My friend Teresa originally put me in touch with Jon. Here's what she wrote:
"You might want to connect with Jon Edwards, who wrote the article you link to. He organized the Turing centennial (along with Bob Sedgewick). Jon knows a lot about the history of computing at Princeton. He is also a chess master and has a bit of an empire of self-published chess books. Interesting guy, Jon, and also one of the world's most decent human beings."
As it happens, the championship is a 12-game match with Norwegian chess superstar Magnus Carlsen challenging World Chess Champion Viswanathan (Vishy) Anand of India. When I checked in, the Norwegian was leading 4 games to 2.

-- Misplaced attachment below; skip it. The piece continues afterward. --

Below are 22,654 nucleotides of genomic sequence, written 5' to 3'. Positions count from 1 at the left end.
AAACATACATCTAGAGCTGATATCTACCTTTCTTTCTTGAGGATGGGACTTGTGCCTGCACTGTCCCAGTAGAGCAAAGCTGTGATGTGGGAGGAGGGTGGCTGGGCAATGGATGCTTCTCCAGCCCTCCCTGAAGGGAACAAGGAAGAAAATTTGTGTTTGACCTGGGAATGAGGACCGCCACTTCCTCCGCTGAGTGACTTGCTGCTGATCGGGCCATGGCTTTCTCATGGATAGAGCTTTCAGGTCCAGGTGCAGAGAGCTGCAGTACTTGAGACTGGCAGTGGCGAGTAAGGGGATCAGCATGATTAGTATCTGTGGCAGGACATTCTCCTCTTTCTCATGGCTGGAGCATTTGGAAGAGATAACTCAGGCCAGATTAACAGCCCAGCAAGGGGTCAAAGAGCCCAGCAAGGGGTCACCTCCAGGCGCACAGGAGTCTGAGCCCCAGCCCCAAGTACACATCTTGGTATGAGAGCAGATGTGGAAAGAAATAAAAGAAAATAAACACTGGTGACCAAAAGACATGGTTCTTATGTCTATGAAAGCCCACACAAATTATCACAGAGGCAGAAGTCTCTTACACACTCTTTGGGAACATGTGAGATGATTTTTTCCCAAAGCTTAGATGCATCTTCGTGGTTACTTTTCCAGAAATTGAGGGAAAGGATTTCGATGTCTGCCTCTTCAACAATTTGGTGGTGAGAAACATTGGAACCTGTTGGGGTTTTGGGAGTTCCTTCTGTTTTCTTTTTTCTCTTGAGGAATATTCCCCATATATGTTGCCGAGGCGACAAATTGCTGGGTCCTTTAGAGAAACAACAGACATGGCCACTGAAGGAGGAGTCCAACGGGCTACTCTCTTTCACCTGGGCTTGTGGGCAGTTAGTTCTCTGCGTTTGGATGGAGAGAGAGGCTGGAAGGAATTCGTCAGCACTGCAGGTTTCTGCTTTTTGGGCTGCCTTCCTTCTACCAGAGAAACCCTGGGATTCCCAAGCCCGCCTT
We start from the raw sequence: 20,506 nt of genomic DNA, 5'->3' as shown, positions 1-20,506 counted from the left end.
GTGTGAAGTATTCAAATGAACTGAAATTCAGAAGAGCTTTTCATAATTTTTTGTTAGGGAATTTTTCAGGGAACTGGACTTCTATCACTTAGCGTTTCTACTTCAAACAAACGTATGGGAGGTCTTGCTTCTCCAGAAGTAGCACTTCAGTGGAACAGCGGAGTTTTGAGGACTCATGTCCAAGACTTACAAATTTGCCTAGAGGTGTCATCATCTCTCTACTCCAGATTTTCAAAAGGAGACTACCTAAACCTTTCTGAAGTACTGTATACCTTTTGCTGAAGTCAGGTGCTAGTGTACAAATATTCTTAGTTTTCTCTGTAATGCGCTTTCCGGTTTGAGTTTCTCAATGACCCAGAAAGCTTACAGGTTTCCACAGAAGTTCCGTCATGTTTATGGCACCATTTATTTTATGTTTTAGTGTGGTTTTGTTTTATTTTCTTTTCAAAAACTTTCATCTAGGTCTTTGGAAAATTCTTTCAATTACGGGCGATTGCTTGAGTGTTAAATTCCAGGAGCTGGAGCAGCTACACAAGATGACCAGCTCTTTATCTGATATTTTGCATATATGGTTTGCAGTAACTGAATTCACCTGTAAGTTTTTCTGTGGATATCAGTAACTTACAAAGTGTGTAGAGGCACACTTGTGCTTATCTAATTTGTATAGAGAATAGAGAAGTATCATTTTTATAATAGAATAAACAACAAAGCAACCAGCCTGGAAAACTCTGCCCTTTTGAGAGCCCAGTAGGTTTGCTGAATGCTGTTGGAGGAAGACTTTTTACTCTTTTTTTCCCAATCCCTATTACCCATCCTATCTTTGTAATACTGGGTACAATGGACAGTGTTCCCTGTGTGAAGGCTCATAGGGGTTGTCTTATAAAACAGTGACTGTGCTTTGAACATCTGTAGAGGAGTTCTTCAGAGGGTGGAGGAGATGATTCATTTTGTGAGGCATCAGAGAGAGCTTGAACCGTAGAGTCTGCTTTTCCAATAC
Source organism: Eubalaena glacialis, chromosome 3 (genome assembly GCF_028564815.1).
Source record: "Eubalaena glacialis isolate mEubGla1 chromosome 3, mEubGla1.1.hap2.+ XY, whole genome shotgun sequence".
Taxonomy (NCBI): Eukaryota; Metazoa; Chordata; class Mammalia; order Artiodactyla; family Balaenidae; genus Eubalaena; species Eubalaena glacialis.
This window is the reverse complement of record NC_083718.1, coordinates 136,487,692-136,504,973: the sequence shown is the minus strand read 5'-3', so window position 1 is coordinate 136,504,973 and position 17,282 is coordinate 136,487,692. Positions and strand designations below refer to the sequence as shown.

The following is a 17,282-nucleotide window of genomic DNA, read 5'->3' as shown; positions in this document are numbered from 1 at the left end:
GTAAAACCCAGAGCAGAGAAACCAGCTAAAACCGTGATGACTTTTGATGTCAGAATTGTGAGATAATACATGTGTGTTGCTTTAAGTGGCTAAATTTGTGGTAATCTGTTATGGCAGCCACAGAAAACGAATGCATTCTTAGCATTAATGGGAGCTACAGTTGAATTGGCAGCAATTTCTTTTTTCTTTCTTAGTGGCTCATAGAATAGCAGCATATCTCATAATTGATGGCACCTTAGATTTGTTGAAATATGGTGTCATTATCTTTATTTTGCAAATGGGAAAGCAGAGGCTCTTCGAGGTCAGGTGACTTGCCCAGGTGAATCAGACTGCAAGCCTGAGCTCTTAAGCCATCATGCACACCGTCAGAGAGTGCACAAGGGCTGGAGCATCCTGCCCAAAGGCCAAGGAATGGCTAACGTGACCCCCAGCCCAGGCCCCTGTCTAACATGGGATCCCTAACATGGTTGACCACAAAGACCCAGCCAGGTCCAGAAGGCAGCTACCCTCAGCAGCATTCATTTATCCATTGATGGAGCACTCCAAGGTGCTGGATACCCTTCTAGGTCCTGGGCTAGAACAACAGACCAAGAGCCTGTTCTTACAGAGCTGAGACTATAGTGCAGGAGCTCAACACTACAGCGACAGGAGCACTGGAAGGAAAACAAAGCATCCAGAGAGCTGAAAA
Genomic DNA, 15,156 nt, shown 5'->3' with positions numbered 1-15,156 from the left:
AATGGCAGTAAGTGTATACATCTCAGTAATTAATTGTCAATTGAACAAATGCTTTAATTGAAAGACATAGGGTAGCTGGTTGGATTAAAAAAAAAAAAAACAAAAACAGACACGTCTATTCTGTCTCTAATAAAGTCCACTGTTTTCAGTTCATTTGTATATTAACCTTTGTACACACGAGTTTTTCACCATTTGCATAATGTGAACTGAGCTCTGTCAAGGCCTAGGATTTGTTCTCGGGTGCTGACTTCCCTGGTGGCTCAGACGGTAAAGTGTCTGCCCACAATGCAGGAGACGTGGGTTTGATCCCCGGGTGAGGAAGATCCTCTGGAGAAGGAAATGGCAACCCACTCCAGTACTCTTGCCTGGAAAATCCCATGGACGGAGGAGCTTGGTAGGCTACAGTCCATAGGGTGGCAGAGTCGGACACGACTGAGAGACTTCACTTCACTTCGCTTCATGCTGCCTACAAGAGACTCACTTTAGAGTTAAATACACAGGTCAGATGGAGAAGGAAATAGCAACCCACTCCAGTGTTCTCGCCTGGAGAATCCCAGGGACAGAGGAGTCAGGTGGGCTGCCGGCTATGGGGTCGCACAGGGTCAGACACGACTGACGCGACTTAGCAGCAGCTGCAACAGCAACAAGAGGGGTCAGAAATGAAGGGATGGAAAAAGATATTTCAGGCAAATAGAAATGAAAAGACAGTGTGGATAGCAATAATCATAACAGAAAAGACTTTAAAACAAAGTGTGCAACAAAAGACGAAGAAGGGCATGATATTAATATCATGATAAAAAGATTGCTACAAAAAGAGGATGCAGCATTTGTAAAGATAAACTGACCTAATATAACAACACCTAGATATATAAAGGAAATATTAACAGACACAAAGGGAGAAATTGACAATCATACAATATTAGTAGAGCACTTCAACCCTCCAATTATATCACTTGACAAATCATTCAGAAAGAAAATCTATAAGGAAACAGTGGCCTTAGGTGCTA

An internet search for any mention of Veblen's interest in chess, or lack thereof, yielded an interview of Jack Levine, who reminisces about the era of the 1930s, when Fine Hall was the center of mathematics at Princeton, and perhaps the center of gravity of the mathematical universe as well. Edmund Landau and John Vanderslice, a student of Veblen's, are said to have been good chess players, but no mention of Veblen himself taking an interest. Landau appears to be unrelated to the Landau's woolen store in Princeton, the back of which serves as the only permanent exhibit of Einstein memorabilia in town.